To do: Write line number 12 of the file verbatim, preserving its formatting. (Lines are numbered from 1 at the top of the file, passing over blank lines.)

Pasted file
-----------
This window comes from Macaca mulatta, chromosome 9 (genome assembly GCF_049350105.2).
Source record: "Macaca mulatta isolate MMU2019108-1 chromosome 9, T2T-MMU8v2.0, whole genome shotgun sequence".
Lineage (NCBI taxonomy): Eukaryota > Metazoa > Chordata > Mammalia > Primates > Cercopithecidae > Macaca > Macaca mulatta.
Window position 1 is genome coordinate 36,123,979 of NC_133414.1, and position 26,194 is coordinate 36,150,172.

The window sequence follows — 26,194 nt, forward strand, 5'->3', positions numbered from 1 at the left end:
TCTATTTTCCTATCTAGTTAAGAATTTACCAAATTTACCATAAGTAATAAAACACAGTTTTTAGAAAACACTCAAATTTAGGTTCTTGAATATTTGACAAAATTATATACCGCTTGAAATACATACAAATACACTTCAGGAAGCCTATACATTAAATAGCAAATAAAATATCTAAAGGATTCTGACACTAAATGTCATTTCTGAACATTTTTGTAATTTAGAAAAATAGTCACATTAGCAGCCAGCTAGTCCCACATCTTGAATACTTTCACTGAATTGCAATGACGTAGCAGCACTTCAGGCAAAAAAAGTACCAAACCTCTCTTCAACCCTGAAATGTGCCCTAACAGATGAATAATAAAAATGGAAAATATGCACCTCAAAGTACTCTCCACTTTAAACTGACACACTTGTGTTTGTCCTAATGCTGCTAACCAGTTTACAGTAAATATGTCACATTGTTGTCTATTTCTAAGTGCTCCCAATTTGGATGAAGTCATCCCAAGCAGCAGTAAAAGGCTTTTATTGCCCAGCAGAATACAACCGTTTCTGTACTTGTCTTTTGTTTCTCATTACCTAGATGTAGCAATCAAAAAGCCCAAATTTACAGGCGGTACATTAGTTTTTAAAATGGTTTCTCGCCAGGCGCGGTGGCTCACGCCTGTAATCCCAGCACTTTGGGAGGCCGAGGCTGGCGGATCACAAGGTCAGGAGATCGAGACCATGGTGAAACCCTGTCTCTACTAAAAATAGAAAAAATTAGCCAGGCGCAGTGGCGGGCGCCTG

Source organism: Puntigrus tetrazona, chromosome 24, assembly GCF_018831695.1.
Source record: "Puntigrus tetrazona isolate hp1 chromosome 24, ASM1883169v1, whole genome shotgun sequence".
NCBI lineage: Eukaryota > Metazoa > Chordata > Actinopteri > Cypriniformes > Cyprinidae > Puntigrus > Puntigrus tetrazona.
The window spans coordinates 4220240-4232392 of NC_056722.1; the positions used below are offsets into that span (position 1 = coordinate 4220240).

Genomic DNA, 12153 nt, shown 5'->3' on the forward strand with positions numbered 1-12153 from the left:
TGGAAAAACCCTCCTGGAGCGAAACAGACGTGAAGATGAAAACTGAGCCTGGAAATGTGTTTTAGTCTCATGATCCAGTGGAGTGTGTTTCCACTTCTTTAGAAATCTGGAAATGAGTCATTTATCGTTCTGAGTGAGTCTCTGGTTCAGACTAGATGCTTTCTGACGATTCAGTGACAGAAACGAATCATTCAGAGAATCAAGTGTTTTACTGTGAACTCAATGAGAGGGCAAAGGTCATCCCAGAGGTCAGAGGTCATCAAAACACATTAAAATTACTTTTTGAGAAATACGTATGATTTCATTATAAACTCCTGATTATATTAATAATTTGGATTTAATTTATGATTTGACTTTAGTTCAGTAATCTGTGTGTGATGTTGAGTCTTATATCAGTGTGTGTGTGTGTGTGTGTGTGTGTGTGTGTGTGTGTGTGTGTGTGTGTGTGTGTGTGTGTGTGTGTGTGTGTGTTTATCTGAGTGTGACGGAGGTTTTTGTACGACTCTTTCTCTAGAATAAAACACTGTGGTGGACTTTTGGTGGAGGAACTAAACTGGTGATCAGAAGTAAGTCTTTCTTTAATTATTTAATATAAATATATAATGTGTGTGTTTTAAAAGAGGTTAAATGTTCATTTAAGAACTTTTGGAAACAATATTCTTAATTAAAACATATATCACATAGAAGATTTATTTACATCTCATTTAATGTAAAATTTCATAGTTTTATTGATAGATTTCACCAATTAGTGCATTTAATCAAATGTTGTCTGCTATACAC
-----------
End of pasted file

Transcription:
TGGAAAAACCCTCCTGGAGCGAAACAGACGTGAAGATGAAAACTGAGCCTGGAAATGTGTTTTAGTCTCATGATCCAGTGGAGTGTGTTTCCACTTCTTTAGAAATCTGGAAATGAGTCATTTATCGTTCTGAGTGAGTCTCTGGTTCAGACTAGATGCTTTCTGACGATTCAGTGACAGAAACGAATCATTCAGAGAATCAAGTGTTTTACTGTGAACTCAATGAGAGGGCAAAGGTCATCCCAGAGGTCAGAGGTCATCAAAACACATTAAAATTACTTTTTGAGAAATACGTATGATTTCATTATAAACTCCTGATTATATTAATAATTTGGATTTAATTTATGATTTGACTTTAGTTCAGTAATCTGTGTGTGATGTTGAGTCTTATATCAGTGTGTGTGTGTGTGTGTGTGTGTGTGTGTGTGTGTGTGTGTGTGTGTGTGTGTGTGTGTGTGTGTGTGTGTGTGTTTATCTGAGTGTGACGGAGGTTTTTGTACGACTCTTTCTCTAGAATAAAACACTGTGGTGGACTTTTGGTGGAGGAACTAAACTGGTGATCAGAAGTAAGTCTTTCTTTAATTATTTAATATAAATATATAATGTGTGTGTTTTAAAAGAGGTTAAATGTTCATTTAAGAACTTTTGGAAACAATATTCTTAATTAAAACATATATCACATAGAAGATTTATTTACATCTCATTTAATGTAAAATTTCATAGTTTTATTGATAGATTTCACCAATTAGTGCATTTAATCAAATGTTGTCTGCTATACAC